Verdant View – January 2023


January is a winter month in the northern half of the world and a summer month in the southern half. The name January comes from Janus or Ianus, the Roman god of passage and new beginnings.

I’ve always loved the start of a new year: new calendars, new plans, a new verdant view. For gardeners, we also have a rebirth of our gardens to look forward to. An exercise for this time of year could be to look back on your accomplishments and look forward to what you would like to create in the new year.


As a child playing in my mother’s garden, I would wake up to the most amazing array of red poppies. The flowers seemed to appear overnight and would reseed each year, seemingly bigger and brighter than the previous year. I was amazed at the magic of these flowers, flapping in the wind with their colors, oh so bright. For me this signified the renewed efforts of Mother Nature, rebirth and the new year.

The recorded history of the poppy flower dates back to 2700 BC, when it was grown and cultivated in the Mediterranean Basin for its medicinal and recreational use—primarily as a mild sedative. Now found all over the world, the poppy’s pain-relieving properties are the base source from which morphine and codeine may be extracted.

Poppy seeds actually need to be cold stratified to germinate, so early sowing is a must. Because they do not transplant well, seeds are best sown directly in the flower beds. This can be done any time between late fall and early winter.

Poppy flowers love full sun and well-drained soil, requiring little water once they have settled into the ground. Too much water can produce tall and spindly growth. Deadheading spent flowers, by removing blooms, encourages regeneration. 

The small, round, bluish-black poppy seed is rich in fiber, healthy fats, and micronutrients (particularly manganese). They improve digestion, treat asthma and insomnia, and alleviate headaches and coughs. 

How to Direct Sow Poppies

Select a site in full sun that has soil with good drainage.

Prepare the area where you want your seeds to grow by raking the area smooth and removing any rocks.

Sprinkle the seeds directly on the ground.

Because poppy seeds are so small, you can mix the seeds with some sand to help you distribute the seeds evenly. You can sprinkle the seeds without any sand; just make sure to use another kind of marker to indicate where you’re planting.

Poppies germinate best with some light so do not bury the seeds. Cover them with a very thin layer of fine soil or just press them into the soil.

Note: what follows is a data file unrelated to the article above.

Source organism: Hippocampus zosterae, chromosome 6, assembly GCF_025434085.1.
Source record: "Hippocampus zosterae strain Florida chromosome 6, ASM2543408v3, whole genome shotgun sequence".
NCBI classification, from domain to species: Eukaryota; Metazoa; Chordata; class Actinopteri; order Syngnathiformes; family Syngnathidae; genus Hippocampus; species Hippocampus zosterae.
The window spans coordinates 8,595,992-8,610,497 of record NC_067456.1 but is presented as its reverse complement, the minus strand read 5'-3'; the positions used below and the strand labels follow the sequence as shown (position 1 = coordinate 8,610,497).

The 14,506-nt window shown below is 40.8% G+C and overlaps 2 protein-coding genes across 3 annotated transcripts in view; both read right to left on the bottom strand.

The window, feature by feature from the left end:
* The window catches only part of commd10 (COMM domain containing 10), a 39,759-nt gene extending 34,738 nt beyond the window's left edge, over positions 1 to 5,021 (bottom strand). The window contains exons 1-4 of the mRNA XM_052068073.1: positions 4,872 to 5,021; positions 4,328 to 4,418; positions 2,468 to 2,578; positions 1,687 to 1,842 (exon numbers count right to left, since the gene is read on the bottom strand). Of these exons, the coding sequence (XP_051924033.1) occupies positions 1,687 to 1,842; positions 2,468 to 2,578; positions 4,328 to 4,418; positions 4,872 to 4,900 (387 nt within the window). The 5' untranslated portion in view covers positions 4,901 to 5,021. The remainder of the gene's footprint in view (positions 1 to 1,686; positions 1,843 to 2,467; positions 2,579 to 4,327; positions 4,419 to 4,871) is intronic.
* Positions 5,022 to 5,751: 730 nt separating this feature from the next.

Keep the soil moist but not soggy until seeds germinate.

Once the soil temperature is at least 55 F expect germination in 10-15 days.

Source: Burpee (May 18, 2021). “How to Grow Poppies”

What to plant in January

The weather is cold at night and in the early mornings, but warms up nicely in the afternoon. Every few years there are January rains, called Cabañuelas, but don’t count on them. At the viveros, look for pansies, petunias, stocks and bergenia. For the flower garden, from seed try Brugmansia (syn. Datura) Angel’s Trumpet, corydalis for its attractive foliage, michauxia with its exuberant, white flowers, and Lady’s mantle for future flower arranging.

​At this time of year we depend on every leaf of lettuce and spinach, every broccoli floret, every kohlrabi and cabbage, every Brussels sprout. We’re either glad we’d planted so much in the late summer and fall or regretting that we didn’t plant enough.

Aside from transplanting, most outside gardening activity is limited to pruning and spreading soil amendments. You may want to prune your roses and do the first pruning on the poinsettias late in the month. Continue watering when necessary, remembering that the native plants know it’s the dry season.

Indoors, sow more broccoli, Brussels sprouts, cabbages, chamomile, caraway, cauliflower, chervil, chives, coriander (cilantro), dill, fennel, lettuces, marjoram, mint, oregano, curly-leafed parsley, sage, spinaches, tarragon, and thyme.

What you forget is that plants themselves want to live as much as you want them to.  More.

Elizabeth Smart, “Elizabeth’s Garden,” 1989

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Francisco Nava
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